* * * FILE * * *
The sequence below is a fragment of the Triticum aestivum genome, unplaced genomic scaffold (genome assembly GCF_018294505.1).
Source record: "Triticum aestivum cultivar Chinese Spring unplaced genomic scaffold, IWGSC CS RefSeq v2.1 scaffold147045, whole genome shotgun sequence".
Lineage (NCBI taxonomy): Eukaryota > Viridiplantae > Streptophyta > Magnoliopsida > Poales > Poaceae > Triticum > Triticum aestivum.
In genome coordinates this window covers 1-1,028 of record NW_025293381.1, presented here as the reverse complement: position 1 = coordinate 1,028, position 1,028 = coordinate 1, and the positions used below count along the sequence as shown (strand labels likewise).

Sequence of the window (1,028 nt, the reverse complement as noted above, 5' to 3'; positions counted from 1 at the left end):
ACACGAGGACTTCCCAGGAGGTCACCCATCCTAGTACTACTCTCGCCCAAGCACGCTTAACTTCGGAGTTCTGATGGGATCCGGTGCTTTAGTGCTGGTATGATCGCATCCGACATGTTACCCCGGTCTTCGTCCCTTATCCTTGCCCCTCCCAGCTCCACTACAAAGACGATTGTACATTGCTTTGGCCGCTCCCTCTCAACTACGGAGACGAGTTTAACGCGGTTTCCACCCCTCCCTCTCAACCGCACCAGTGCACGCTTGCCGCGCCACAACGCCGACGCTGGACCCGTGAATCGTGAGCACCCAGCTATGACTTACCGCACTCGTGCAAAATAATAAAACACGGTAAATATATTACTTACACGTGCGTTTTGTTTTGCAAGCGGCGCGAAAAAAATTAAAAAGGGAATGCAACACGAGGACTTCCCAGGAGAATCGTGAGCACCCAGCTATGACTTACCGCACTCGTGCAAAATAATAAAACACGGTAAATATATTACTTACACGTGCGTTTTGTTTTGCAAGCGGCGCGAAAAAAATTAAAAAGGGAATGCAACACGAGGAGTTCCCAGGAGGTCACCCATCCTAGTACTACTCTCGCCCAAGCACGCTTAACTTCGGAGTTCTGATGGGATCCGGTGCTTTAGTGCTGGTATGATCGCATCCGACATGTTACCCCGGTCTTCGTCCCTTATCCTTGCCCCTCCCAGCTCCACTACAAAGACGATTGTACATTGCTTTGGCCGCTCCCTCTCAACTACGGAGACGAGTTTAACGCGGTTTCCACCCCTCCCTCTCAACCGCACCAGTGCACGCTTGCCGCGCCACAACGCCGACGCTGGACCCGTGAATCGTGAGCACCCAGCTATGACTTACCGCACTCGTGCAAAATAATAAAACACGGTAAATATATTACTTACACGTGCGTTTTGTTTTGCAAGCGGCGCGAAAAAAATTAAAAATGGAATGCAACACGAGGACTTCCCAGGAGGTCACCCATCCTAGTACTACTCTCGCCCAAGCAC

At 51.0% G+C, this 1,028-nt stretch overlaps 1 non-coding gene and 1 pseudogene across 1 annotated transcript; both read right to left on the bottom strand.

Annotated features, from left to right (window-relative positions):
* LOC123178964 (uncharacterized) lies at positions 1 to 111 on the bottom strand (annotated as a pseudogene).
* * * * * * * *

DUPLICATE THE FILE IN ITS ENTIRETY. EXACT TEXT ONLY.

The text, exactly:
The sequence below is a fragment of the Triticum aestivum genome, unplaced genomic scaffold (genome assembly GCF_018294505.1).
Source record: "Triticum aestivum cultivar Chinese Spring unplaced genomic scaffold, IWGSC CS RefSeq v2.1 scaffold147045, whole genome shotgun sequence".
Lineage (NCBI taxonomy): Eukaryota > Viridiplantae > Streptophyta > Magnoliopsida > Poales > Poaceae > Triticum > Triticum aestivum.
In genome coordinates this window covers 1-1,028 of record NW_025293381.1, presented here as the reverse complement: position 1 = coordinate 1,028, position 1,028 = coordinate 1, and the positions used below count along the sequence as shown (strand labels likewise).

Sequence of the window (1,028 nt, the reverse complement as noted above, 5' to 3'; positions counted from 1 at the left end):
ACACGAGGACTTCCCAGGAGGTCACCCATCCTAGTACTACTCTCGCCCAAGCACGCTTAACTTCGGAGTTCTGATGGGATCCGGTGCTTTAGTGCTGGTATGATCGCATCCGACATGTTACCCCGGTCTTCGTCCCTTATCCTTGCCCCTCCCAGCTCCACTACAAAGACGATTGTACATTGCTTTGGCCGCTCCCTCTCAACTACGGAGACGAGTTTAACGCGGTTTCCACCCCTCCCTCTCAACCGCACCAGTGCACGCTTGCCGCGCCACAACGCCGACGCTGGACCCGTGAATCGTGAGCACCCAGCTATGACTTACCGCACTCGTGCAAAATAATAAAACACGGTAAATATATTACTTACACGTGCGTTTTGTTTTGCAAGCGGCGCGAAAAAAATTAAAAAGGGAATGCAACACGAGGACTTCCCAGGAGAATCGTGAGCACCCAGCTATGACTTACCGCACTCGTGCAAAATAATAAAACACGGTAAATATATTACTTACACGTGCGTTTTGTTTTGCAAGCGGCGCGAAAAAAATTAAAAAGGGAATGCAACACGAGGAGTTCCCAGGAGGTCACCCATCCTAGTACTACTCTCGCCCAAGCACGCTTAACTTCGGAGTTCTGATGGGATCCGGTGCTTTAGTGCTGGTATGATCGCATCCGACATGTTACCCCGGTCTTCGTCCCTTATCCTTGCCCCTCCCAGCTCCACTACAAAGACGATTGTACATTGCTTTGGCCGCTCCCTCTCAACTACGGAGACGAGTTTAACGCGGTTTCCACCCCTCCCTCTCAACCGCACCAGTGCACGCTTGCCGCGCCACAACGCCGACGCTGGACCCGTGAATCGTGAGCACCCAGCTATGACTTACCGCACTCGTGCAAAATAATAAAACACGGTAAATATATTACTTACACGTGCGTTTTGTTTTGCAAGCGGCGCGAAAAAAATTAAAAATGGAATGCAACACGAGGACTTCCCAGGAGGTCACCCATCCTAGTACTACTCTCGCCCAAGCAC

At 51.0% G+C, this 1,028-nt stretch overlaps 1 non-coding gene and 1 pseudogene across 1 annotated transcript; both read right to left on the bottom strand.

Annotated features, from left to right (window-relative positions):
* LOC123178964 (uncharacterized) lies at positions 1 to 111 on the bottom strand (annotated as a pseudogene).